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Watch a Piece of Ice Larger Than Two Empire State Buildings Break Off a Glacier in Greenland

The Jakobshavn glacier, believed to have produced the iceberg that sunk the Titanic, releases more ice into the ocean than any other glacier in the Northern Hemisphere.
Image via YouTube

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If watching ice melt sounds boring, here's a video that might change your mind.

Researchers from New York University (NYU) monitoring the Jakobshavn glacier in Greenland filmed an enormous vertical slab of ice breaking off, tipping horizontally, and floating into the ocean. The glacier chunk was more than half a mile high long — that's more than the height of two Empire State Buildings.


No other glacier in the Northern Hemisphere releases more ice into the ocean than Jakobshavn.

The NYU researchers, David Holland and Denise Holland, use radar and seismic instruments to collect data on such fracturing events, known as calving, in order to better understand how melting glaciers contribute to sea level rise.

"Within the problem of sea level rise itself, the most difficult aspect to deal with from a future projection point of view is the physical process of glacier calving," Holland wrote in a description of the video. "This process is poorly understood due to a lack of physical observations, a consequence of the difficult and dangerous nature of the calving process in which massive pieces of ice are transferred from the land to the ocean."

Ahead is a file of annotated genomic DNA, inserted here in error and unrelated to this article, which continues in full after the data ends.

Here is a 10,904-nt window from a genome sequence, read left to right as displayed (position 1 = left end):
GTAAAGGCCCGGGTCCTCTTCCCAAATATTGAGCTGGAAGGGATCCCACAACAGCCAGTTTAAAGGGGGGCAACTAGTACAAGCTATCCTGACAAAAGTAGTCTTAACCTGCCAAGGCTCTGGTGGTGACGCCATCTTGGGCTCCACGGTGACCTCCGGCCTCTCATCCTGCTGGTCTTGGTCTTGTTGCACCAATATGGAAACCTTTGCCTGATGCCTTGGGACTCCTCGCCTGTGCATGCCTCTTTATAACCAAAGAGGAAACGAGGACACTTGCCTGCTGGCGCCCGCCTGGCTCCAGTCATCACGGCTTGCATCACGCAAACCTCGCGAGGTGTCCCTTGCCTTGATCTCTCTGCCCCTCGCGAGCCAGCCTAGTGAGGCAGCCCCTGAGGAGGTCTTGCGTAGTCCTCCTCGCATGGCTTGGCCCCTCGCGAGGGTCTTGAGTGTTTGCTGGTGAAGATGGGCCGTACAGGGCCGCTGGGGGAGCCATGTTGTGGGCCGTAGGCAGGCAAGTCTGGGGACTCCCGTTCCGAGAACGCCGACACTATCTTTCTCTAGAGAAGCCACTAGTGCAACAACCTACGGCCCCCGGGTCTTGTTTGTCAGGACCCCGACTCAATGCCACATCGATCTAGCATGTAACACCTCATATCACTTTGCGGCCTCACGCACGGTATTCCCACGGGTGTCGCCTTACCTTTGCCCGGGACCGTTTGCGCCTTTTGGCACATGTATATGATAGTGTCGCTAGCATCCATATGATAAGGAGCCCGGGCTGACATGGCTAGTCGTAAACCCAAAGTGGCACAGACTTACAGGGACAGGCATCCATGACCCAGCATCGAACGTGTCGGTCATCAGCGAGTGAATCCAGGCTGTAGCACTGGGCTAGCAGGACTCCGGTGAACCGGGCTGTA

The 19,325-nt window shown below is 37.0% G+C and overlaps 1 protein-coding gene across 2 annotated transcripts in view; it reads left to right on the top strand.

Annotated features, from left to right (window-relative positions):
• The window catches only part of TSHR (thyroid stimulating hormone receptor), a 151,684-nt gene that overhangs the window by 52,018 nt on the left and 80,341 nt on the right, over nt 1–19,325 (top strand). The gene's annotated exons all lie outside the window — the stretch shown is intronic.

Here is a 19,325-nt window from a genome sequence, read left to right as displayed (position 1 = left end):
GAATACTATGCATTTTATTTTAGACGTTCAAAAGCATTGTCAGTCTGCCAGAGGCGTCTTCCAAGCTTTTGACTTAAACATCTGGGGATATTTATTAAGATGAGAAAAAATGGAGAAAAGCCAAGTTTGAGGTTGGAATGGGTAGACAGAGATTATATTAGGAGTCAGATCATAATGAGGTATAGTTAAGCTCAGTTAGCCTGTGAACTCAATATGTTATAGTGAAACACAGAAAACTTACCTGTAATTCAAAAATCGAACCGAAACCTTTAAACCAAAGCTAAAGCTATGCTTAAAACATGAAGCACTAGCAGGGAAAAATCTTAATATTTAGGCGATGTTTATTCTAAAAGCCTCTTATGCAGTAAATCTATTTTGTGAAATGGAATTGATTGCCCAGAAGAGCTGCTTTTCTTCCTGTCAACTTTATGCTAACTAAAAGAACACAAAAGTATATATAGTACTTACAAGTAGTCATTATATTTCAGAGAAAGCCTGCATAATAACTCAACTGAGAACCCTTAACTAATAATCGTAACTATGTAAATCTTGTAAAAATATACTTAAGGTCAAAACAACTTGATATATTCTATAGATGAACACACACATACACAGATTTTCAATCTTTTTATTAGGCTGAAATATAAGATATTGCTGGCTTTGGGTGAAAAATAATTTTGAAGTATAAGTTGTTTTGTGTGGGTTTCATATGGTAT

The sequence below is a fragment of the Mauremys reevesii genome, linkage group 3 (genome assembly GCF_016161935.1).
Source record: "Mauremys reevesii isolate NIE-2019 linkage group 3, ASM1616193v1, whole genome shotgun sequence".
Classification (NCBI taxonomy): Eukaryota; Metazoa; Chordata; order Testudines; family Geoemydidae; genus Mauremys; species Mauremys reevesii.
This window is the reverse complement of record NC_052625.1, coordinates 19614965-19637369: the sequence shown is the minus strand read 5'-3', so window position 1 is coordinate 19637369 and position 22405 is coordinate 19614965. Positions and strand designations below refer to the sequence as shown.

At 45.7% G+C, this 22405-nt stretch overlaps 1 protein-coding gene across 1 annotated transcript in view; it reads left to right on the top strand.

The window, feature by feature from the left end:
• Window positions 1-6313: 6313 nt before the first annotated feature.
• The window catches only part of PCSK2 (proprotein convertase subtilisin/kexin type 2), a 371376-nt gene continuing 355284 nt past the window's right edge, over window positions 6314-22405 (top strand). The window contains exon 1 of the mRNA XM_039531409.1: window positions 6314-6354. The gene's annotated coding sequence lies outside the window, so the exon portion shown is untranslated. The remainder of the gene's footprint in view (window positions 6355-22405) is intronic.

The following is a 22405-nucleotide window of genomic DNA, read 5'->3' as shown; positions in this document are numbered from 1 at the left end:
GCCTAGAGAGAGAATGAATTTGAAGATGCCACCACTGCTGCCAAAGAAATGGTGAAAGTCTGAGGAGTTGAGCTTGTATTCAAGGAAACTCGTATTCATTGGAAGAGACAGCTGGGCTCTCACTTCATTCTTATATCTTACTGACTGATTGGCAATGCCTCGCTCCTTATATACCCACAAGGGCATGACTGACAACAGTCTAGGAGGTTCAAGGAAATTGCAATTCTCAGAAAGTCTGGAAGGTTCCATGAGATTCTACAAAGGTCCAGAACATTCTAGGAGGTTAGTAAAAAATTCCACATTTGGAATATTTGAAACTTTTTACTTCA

Jakobshavn, believed to have calved the iceberg that sunk the Titanic, is the fastest-moving glacier in Greenland. In 2012, it receded at speeds never seen before, flowing at a rate of 10 miles per year, according to NASA. It moved nearly three times faster in 2012 than it did in the mid-1990s.

That trend is matched across Greenland's ice sheet, which is second in size to Antarctica's. Greenland's glaciers have lost 739 gigatons of ice in the last 15 years.

According to the National Snow and Ice Data Center, the melting sheet contains enough ice to raise global sea levels by 20 feet. Jakobshavn contributed about a millimeter to sea level rise between 2000 and 2011.

The video was posted by the New York Times' Dot Earth blog with permission from NYU.

Related: The West Antarctic ice sheet is retreating at a much higher rate than previously thought